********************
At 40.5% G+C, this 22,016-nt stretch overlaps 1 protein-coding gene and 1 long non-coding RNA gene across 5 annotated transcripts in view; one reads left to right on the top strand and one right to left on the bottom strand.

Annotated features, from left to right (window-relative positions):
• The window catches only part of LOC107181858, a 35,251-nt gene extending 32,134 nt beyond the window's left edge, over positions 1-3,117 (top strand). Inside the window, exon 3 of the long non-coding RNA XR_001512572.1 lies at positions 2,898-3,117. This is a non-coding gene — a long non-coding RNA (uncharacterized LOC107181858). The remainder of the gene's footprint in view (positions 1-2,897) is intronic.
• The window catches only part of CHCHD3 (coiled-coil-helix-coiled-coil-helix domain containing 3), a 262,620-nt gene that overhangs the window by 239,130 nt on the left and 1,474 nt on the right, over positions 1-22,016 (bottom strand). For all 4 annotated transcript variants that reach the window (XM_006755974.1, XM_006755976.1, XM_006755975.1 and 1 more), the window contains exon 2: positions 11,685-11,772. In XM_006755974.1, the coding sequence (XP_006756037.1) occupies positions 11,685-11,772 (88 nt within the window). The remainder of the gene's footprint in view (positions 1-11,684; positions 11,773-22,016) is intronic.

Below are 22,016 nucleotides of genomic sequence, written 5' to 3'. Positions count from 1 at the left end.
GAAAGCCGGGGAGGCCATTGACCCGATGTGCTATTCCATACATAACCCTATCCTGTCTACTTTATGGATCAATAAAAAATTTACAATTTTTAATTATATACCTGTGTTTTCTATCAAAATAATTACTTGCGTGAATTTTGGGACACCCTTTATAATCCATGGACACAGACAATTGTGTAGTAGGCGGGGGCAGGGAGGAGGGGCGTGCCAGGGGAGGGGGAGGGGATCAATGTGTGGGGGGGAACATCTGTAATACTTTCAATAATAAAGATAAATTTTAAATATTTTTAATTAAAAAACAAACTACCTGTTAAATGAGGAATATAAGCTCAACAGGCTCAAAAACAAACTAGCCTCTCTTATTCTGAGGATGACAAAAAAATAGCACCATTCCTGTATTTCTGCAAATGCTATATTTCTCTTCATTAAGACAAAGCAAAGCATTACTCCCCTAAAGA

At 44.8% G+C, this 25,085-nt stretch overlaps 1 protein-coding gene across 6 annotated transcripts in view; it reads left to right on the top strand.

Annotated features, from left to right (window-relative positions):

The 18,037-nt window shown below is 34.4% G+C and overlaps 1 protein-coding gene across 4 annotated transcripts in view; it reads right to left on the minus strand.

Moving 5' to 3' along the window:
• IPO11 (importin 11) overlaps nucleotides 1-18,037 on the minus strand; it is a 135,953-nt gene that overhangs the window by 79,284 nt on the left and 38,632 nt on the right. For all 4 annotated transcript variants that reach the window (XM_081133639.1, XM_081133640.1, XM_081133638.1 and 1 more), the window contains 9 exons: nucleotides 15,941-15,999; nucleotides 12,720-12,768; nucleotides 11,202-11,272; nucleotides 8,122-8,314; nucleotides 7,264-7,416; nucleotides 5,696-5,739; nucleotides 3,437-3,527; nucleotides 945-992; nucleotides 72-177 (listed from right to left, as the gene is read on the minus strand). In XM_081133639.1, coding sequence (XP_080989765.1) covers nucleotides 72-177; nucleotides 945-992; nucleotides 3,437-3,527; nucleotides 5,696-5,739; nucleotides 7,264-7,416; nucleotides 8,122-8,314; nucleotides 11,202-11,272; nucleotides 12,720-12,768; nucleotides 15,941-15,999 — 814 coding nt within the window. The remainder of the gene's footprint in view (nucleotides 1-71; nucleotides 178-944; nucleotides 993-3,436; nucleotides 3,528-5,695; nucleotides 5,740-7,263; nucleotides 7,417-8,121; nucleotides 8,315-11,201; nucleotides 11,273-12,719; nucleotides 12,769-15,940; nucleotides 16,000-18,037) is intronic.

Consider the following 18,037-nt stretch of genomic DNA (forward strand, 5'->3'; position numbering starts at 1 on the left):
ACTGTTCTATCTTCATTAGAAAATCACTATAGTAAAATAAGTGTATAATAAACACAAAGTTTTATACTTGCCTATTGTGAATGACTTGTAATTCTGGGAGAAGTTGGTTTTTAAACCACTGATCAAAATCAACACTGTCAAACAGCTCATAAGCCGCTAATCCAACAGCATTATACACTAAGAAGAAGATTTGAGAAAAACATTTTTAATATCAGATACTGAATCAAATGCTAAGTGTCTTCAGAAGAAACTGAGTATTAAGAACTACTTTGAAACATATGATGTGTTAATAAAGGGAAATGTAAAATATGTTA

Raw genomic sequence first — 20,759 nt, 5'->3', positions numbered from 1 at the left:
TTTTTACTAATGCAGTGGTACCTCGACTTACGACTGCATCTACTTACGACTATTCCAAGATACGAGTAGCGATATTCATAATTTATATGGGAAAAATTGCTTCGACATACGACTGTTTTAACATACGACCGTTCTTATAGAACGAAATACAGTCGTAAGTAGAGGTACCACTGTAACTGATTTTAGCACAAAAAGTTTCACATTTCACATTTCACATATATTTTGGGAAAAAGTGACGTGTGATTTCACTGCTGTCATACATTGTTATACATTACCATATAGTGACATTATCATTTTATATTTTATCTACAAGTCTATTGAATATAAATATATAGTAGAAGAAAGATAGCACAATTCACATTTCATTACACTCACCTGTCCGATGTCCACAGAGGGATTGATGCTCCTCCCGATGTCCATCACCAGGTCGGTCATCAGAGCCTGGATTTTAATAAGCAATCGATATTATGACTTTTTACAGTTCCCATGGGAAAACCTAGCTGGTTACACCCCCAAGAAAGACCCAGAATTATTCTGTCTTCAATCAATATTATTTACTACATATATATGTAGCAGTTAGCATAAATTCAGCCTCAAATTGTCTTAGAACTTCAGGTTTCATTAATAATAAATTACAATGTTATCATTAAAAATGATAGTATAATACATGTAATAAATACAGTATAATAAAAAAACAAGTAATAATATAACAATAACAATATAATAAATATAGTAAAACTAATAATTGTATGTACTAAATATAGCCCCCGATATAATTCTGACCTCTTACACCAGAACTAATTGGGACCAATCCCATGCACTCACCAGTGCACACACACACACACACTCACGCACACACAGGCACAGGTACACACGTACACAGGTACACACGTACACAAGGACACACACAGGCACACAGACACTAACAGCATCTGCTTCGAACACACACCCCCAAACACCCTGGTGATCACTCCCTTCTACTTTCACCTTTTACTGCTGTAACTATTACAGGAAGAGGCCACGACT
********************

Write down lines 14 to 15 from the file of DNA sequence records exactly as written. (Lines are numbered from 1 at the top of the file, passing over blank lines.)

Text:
Raw genomic sequence first — 20,759 nt, 5'->3', positions numbered from 1 at the left:
TTTTTACTAATGCAGTGGTACCTCGACTTACGACTGCATCTACTTACGACTATTCCAAGATACGAGTAGCGATATTCATAATTTATATGGGAAAAATTGCTTCGACATACGACTGTTTTAACATACGACCGTTCTTATAGAACGAAATACAGTCGTAAGTAGAGGTACCACTGTAACTGATTTTAGCACAAAAAGTTTCACATTTCACATTTCACATATATTTTGGGAAAAAGTGACGTGTGATTTCACTGCTGTCATACATTGTTATACATTACCATATAGTGACATTATCATTTTATATTTTATCTACAAGTCTATTGAATATAAATATATAGTAGAAGAAAGATAGCACAATTCACATTTCATTACACTCACCTGTCCGATGTCCACAGAGGGATTGATGCTCCTCCCGATGTCCATCACCAGGTCGGTCATCAGAGCCTGGATTTTAATAAGCAATCGATATTATGACTTTTTACAGTTCCCATGGGAAAACCTAGCTGGTTACACCCCCAAGAAAGACCCAGAATTATTCTGTCTTCAATCAATATTATTTACTACATATATATGTAGCAGTTAGCATAAATTCAGCCTCAAATTGTCTTAGAACTTCAGGTTTCATTAATAATAAATTACAATGTTATCATTAAAAATGATAGTATAATACATGTAATAAATACAGTATAATAAAAAAACAAGTAATAATATAACAATAACAATATAATAAATATAGTAAAACTAATAATTGTATGTACTAAATATAGCCCCCGATATAATTCTGACCTCTTACACCAGAACTAATTGGGACCAATCCCATGCACTCACCAGTGCACACACACACACACACTCACGCACACACAGGCACAGGTACACACGTACACAGGTACACACGTACACAAGGACACACACAGGCACACAGACACTAACAGCATCTGCTTCGAACACACACCCCCAAACACCCTGGTGATCACTCCCTTCTACTTTCACCTTTTACTGCTGTAACTATTACAGGAAGAGGCCACGACT